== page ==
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-Utilitarianism is a theory in which the morality of actions is judged by their consequences. The more beneficial an action is for all the more likely it is a morally good action. Jeremy Bentham was a classic utilitarian who pushed for the idea of the greatest happiness for all and that if an action produced happiness for the greater good of society then it was impossible for it to be morally wrong.

Bentham argues that when we think about whether someone/something ought to count morally that “The question is not, can they reason? Nor, can they talk? But, can they suffer?” I think it makes sense for him to make this kind of statement because in his belief as a utilitarian, he focused on pain and pleasure as the primary factors in determining the goodness of an action. So, for Bentham, the more one suffered from their action and the happier it made society then the action could be morally good. As I mentioned in my previous post from week 6, I talked about Dostoyevsky’s Crime and Punishment and how some of his characters sought redemption through utilitarianism by committing a murder that is perceived as an act of utility. The murder was justified as beneficial to their society because the “victim” was a crooked pawnbroker that ripped off the poor and had no care for others and so their suffering (death) was far more beneficial to society than their current state of existence.

I think in some way Bentham’s theory about the ability to suffer as a way to look at whether something counts morally is still something that is being followed today in the justice system. The idea is that people who commit crimes are tried in front of the people and a decision is made on the severity of their crimes and then we determine how they should suffer to repay society, whether it be community service or serving prison time. As for the treatment of non-human animals, I’m not entirely sure whether their suffering or happiness really affects our society the same way as a human would suffer or be happy. Would it be wise to think that because animals are sometimes considered a lesser species due to “lack of intellect” that they wouldn’t be considered a proponent in utilitarianism? that whatever they experience and feel aren’t the same magnitude as humans?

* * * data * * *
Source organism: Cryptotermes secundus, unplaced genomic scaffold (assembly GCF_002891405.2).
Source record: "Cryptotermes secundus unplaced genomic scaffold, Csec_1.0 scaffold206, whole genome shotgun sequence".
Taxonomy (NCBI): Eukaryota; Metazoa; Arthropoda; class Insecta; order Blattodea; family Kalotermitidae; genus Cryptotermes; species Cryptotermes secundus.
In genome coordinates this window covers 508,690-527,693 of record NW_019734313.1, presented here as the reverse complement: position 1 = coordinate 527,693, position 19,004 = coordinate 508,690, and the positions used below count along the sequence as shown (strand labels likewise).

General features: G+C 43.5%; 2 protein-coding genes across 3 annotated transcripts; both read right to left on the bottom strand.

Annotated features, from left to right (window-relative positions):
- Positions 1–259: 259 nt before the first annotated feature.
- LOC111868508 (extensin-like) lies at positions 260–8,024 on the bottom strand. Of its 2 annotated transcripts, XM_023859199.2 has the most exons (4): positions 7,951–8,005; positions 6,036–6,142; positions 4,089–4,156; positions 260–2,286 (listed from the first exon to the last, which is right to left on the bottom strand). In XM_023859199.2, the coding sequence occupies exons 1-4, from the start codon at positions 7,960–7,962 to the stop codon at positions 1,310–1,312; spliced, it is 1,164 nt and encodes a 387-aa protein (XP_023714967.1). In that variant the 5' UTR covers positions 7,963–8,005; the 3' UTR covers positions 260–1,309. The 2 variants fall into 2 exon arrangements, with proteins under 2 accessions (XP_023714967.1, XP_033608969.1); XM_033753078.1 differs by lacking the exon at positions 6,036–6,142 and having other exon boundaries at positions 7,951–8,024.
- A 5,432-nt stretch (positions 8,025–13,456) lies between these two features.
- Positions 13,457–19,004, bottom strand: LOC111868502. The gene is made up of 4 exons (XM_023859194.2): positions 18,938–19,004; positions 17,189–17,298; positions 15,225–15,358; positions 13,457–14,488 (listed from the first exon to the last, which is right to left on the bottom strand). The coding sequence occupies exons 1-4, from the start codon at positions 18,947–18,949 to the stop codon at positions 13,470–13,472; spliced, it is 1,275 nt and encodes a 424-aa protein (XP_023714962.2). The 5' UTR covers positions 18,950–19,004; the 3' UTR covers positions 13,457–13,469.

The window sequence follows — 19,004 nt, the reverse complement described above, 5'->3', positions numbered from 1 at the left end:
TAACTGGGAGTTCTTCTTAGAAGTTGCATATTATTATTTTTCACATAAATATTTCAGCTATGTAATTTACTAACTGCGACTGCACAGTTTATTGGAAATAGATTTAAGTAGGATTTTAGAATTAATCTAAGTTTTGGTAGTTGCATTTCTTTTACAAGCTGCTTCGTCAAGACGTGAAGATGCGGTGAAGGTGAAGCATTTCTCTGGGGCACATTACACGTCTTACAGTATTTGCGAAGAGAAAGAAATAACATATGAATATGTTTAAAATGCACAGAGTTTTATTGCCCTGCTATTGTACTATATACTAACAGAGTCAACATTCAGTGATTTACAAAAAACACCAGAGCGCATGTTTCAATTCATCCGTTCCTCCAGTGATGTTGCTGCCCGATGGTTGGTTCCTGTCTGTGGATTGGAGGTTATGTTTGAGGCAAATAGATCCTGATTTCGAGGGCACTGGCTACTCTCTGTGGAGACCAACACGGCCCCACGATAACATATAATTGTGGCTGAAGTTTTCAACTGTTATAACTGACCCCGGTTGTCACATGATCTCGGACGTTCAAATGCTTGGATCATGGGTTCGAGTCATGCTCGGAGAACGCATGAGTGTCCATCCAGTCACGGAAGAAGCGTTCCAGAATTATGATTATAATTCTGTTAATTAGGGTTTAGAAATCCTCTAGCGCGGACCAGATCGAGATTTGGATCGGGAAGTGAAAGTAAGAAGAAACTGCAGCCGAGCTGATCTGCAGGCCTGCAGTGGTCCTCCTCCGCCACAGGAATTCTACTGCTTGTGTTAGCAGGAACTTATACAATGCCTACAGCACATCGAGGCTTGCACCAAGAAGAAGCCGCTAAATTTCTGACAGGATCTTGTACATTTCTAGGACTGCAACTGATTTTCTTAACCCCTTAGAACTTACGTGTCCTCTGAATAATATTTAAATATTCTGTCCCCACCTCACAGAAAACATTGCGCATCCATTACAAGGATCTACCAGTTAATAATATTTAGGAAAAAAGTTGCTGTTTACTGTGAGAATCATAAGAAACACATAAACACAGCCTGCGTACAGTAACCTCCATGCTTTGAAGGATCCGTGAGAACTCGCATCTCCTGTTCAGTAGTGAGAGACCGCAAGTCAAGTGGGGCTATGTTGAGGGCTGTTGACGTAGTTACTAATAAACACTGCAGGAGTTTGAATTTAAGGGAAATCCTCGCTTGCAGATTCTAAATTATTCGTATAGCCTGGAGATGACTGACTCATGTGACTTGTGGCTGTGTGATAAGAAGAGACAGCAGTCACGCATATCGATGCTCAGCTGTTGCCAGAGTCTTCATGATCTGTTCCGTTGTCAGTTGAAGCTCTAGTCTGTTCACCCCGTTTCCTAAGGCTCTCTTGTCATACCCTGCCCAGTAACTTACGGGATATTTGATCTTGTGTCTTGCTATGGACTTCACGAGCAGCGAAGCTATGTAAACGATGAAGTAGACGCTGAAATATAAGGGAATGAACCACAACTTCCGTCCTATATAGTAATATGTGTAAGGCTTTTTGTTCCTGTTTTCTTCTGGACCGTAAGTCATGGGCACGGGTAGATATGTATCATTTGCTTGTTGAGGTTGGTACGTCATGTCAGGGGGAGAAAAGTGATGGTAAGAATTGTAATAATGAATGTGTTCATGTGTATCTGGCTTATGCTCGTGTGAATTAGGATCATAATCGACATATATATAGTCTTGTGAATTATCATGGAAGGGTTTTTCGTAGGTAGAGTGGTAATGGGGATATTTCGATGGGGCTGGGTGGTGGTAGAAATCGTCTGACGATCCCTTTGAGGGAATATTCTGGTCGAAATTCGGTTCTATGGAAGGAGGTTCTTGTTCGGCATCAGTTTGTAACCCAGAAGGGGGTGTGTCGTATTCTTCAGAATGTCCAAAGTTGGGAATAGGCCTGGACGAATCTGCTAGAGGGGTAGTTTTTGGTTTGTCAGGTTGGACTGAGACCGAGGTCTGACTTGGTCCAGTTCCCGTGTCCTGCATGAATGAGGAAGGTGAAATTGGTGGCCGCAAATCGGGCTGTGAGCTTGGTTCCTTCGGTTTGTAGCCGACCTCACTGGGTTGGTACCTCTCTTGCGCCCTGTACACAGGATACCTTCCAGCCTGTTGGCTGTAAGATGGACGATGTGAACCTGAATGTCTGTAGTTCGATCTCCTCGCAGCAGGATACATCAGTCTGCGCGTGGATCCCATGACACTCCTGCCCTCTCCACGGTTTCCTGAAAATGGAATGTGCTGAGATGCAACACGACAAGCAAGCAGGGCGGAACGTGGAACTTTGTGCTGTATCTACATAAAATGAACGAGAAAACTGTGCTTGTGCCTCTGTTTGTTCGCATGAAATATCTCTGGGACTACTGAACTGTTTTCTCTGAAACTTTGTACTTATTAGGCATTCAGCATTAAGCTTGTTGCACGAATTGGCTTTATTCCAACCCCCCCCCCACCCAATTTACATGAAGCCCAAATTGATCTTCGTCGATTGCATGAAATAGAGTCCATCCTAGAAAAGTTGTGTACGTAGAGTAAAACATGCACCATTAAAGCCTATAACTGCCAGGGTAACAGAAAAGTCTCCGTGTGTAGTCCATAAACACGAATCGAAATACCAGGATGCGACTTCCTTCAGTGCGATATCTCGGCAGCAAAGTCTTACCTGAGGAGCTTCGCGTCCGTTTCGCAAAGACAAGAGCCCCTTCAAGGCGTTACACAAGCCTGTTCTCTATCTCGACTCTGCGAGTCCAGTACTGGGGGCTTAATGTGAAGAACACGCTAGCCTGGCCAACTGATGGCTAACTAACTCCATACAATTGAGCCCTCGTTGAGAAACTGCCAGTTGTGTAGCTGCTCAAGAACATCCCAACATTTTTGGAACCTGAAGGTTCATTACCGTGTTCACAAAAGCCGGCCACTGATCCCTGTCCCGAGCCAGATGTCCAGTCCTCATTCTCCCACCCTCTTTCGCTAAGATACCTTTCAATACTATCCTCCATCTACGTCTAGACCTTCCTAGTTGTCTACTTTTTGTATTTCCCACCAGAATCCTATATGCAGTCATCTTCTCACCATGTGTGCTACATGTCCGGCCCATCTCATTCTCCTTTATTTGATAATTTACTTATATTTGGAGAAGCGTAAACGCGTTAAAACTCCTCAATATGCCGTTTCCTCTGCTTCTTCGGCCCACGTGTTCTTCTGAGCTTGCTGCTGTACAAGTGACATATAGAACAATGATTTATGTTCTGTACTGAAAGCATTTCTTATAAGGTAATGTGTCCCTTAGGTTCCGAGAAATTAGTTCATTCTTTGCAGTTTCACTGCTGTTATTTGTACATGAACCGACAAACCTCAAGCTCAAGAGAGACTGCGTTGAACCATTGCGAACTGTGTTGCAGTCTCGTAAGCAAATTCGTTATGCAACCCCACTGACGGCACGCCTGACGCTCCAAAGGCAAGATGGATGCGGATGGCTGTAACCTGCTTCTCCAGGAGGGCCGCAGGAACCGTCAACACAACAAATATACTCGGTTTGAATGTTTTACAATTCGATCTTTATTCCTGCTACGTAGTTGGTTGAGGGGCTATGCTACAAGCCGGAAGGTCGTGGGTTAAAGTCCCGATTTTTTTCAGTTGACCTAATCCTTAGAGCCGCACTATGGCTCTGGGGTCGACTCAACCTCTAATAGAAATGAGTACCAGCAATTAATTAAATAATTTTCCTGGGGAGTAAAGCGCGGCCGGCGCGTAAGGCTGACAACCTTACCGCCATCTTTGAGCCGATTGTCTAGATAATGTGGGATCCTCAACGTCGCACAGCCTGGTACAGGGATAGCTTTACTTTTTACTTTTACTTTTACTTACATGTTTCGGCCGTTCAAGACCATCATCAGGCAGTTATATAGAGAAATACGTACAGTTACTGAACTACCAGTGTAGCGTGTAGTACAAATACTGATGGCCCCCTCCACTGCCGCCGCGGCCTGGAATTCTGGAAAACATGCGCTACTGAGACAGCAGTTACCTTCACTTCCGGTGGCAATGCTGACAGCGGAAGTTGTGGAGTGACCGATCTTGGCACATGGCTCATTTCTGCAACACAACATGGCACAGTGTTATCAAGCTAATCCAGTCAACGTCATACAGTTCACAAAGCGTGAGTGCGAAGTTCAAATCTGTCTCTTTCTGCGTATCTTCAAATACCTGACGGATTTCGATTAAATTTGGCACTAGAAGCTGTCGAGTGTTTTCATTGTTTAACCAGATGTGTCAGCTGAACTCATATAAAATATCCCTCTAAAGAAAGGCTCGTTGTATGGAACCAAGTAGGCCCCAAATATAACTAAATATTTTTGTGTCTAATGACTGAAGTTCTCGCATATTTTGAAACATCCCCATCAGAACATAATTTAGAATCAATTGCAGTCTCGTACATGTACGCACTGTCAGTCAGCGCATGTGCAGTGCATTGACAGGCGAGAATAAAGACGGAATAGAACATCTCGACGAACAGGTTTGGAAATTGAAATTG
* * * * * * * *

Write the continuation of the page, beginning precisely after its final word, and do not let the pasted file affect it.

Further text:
-Hello Class,

When assessing the morality of actions what should be considered more important consequences or intentions? This week the question focuses on comparing the morality of an act and the consequences of an act. Two different philosophical perspectives can be took on this matter the first one being Kant’s who focused on the intentions behind the actions, and the other coming from Bentham and Mill who focused on the moral worth of the consequences. The biggest difference between these two methods is that Kant uses practical reason to determine the “should” to justify the means of an action as opposed to moral reasoning that would focus on what is right overall. The next question that was posed this week was do good intentions save bad outcomes and vice versa. It can be said that some of the worst things have be executed with the best of intentions, but the person committing the act probably feels justified in their actions or at least in the moment anyway. For example when two opposing forces in conflict with one another meet morality has a different face depending which side of a conflict you fall on. Also if only one of intentions or consequences can be prioritized when looking at an act, then priority would be dependent on the perspective the act was being looked at. This can be determined because as an individual looking at their own actions will focus on the moral of their intent and would want to be judge by that intent even if the consequence of that outcome is bad. If that same individual had to judge the acts of others then would focus on the consequences of the acts of others regardless of intent to determine if the act is moral or not.

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